Accessibility Tools Recite Me
Insight 03/02/2022

How evidence is informing the design of girls’ clubs in Rwanda

By Sofia Cozzolino, Jean Marie Vianney Munyaneza, Olivia Miller, Astrid Korin

Improving learning outcomes for girls requires gender-sensitive, participatory, and context-driven solutions. In this commentary, we reflect on the results of a recent baseline analysis conducted for our latest pilot intervention under the Building Learning Foundations Programme – the launch of girls’ clubs in Rwanda.

Rwanda achieved gender parity in access to primary education in 2001, but gaps remain in academic outcomes, transition rates to secondary school and career aspirations. Education Development Trust is committed to advancing our understanding of ‘what works’ in girls’ education with a goal to establish gender equitable school systems which empower both girls and boys. As part of the next phase of our Building Learning Foundations (BLF) project in Rwanda, we are launching girls’ clubs in 20 schools to provide a safe space for girls to come together, learn life skills, build their confidence and improve their school performance.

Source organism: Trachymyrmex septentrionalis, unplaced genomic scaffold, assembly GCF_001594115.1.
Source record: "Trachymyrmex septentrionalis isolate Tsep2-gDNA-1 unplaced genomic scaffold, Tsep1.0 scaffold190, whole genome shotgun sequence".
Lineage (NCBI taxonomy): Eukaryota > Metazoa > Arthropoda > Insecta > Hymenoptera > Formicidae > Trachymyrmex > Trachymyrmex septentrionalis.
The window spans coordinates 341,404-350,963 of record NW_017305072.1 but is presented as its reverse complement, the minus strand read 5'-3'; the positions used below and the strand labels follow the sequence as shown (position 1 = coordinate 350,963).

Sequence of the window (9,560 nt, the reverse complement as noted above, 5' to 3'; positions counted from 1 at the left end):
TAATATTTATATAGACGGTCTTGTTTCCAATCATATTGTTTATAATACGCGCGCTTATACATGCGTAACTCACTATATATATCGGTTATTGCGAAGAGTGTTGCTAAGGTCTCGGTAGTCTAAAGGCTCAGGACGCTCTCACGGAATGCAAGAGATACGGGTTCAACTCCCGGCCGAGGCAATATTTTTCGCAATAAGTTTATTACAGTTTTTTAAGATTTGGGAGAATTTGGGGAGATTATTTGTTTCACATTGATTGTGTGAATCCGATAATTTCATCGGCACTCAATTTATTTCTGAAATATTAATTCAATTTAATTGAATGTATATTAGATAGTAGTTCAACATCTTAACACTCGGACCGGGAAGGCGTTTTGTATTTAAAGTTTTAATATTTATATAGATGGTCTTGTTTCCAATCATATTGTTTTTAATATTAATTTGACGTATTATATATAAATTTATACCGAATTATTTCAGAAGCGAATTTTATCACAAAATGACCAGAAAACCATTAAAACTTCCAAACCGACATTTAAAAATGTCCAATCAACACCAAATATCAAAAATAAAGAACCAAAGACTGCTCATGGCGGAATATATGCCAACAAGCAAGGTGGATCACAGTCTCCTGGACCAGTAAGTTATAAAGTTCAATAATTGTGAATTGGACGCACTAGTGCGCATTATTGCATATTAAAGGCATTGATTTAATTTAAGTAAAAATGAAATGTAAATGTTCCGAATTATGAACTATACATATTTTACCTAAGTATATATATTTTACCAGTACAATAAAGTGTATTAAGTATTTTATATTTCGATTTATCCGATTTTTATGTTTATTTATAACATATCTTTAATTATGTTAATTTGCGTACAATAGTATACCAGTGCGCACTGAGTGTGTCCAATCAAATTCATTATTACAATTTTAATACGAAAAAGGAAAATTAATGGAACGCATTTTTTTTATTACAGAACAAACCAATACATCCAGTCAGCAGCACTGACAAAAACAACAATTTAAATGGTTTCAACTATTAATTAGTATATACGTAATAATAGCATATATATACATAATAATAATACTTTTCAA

To maximise the girls’ clubs pilot success, Education Development Trust colleagues and the BLF Monitoring, Evaluation and Learning (MEL) team have gathered insights through a girl-centred situational analysis. Drawing evidence from past interventions, literature reviews and consultations with key stakeholders – including the girls themselves – this analysis reveals important context for the pilot’s design. It reveals the attitudes, behaviours, knowledge and aspirations of students, caregivers and teachers.

Girls do not receive the same level of support for schooling as boys